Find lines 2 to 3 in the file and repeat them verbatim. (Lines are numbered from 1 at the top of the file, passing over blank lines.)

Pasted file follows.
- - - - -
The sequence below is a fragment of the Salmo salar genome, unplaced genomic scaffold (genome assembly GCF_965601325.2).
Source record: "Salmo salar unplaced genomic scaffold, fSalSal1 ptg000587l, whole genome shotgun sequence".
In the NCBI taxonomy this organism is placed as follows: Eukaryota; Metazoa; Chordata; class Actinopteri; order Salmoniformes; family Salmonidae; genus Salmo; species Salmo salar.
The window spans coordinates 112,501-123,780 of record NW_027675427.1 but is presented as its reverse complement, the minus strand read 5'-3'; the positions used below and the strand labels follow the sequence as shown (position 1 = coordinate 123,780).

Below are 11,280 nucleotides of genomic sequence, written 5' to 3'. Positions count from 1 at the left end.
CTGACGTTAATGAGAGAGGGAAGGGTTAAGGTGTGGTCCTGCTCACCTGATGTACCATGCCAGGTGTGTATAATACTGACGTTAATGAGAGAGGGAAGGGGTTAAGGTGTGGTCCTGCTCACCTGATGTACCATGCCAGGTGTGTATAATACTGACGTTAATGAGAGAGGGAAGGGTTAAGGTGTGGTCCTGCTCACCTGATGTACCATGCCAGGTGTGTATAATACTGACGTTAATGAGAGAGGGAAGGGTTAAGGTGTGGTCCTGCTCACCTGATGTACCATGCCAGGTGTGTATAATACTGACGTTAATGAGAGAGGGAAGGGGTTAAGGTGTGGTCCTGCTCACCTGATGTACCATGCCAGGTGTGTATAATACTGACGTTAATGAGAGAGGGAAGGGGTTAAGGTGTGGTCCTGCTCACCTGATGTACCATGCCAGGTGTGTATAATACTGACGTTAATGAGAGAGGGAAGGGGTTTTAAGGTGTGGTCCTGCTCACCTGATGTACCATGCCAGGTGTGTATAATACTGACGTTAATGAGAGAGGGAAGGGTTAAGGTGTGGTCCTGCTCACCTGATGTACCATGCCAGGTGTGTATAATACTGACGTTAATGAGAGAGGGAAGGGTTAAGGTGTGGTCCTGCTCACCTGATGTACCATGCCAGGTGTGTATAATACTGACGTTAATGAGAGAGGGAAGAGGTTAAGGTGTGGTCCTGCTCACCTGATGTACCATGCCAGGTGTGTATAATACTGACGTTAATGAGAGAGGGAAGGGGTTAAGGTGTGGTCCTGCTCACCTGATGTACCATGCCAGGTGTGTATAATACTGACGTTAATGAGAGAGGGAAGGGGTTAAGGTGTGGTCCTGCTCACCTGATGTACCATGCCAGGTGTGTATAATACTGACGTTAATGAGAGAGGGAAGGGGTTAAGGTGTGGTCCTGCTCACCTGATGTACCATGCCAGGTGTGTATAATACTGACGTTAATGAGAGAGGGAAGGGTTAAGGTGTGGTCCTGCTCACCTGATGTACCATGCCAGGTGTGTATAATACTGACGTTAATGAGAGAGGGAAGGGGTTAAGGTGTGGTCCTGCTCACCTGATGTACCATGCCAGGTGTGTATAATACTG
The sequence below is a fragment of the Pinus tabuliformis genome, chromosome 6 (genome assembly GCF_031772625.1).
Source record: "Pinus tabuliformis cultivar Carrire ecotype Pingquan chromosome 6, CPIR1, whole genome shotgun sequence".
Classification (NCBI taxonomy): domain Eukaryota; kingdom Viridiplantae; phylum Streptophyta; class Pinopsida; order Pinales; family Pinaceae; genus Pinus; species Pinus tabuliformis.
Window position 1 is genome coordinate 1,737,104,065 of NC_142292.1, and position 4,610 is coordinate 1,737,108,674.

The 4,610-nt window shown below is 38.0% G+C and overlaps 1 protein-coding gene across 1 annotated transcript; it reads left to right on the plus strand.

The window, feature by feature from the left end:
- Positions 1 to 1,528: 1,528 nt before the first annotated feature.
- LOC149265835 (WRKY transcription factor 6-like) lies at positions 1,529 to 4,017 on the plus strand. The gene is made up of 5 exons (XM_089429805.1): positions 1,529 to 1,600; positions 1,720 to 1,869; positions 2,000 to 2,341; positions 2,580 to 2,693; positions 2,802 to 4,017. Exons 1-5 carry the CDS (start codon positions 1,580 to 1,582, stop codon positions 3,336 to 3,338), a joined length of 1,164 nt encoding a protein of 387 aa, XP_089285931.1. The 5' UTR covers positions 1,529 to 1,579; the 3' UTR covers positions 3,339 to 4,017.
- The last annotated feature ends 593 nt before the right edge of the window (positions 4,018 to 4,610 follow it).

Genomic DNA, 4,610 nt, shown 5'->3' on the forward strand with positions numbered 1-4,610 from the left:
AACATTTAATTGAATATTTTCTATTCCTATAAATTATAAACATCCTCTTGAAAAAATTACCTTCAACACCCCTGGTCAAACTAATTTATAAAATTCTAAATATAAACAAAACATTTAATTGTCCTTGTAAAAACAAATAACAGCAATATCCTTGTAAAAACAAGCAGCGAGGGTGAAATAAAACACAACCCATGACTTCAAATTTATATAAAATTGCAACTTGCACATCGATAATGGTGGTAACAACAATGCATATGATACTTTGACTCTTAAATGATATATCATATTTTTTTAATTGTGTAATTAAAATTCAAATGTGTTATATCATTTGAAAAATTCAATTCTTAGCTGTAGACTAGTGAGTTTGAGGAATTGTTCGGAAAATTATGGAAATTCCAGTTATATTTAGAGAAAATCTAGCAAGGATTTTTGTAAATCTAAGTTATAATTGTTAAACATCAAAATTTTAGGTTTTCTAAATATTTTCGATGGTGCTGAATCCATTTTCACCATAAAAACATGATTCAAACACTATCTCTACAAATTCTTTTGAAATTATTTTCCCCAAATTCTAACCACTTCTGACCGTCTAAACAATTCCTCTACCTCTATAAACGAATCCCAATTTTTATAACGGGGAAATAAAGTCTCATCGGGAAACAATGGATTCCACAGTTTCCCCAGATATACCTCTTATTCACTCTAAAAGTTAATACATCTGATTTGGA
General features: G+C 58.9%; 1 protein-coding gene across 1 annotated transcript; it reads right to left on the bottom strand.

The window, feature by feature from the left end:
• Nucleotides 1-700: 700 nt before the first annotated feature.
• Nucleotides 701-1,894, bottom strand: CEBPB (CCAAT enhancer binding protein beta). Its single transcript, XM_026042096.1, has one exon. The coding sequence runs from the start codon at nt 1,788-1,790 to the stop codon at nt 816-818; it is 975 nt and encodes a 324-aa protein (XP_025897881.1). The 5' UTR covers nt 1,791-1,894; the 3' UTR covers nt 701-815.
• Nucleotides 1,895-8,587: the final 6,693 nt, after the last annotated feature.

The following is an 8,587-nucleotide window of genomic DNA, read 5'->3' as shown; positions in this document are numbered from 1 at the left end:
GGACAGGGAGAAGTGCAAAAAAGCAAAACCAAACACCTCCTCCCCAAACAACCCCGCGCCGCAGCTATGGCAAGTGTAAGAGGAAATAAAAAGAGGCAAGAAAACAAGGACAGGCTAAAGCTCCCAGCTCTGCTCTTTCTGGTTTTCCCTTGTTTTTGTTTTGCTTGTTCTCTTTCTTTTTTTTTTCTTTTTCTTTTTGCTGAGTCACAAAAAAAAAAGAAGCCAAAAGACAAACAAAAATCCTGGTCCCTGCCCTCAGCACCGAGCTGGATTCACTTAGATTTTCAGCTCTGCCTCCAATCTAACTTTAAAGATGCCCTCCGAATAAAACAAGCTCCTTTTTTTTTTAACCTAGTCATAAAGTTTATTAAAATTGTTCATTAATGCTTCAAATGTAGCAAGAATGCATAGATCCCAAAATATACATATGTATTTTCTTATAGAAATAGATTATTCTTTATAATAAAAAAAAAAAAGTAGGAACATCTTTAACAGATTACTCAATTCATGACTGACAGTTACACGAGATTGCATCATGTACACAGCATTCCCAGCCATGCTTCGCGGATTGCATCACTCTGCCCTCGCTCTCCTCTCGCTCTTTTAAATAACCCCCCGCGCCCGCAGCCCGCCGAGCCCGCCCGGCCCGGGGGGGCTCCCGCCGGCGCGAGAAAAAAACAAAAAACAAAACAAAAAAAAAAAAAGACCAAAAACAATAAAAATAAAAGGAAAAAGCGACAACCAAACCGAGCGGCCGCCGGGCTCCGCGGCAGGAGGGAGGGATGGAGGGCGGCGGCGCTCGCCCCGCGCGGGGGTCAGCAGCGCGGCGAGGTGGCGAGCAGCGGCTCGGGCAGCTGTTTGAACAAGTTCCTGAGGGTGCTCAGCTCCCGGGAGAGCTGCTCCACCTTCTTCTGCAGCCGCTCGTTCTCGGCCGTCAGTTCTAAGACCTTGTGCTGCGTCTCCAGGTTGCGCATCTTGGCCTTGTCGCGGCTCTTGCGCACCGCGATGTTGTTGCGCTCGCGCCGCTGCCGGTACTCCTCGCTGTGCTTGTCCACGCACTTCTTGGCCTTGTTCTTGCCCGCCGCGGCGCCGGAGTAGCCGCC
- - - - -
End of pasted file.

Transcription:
Source record: "Salmo salar unplaced genomic scaffold, fSalSal1 ptg000587l, whole genome shotgun sequence".
In the NCBI taxonomy this organism is placed as follows: Eukaryota; Metazoa; Chordata; class Actinopteri; order Salmoniformes; family Salmonidae; genus Salmo; species Salmo salar.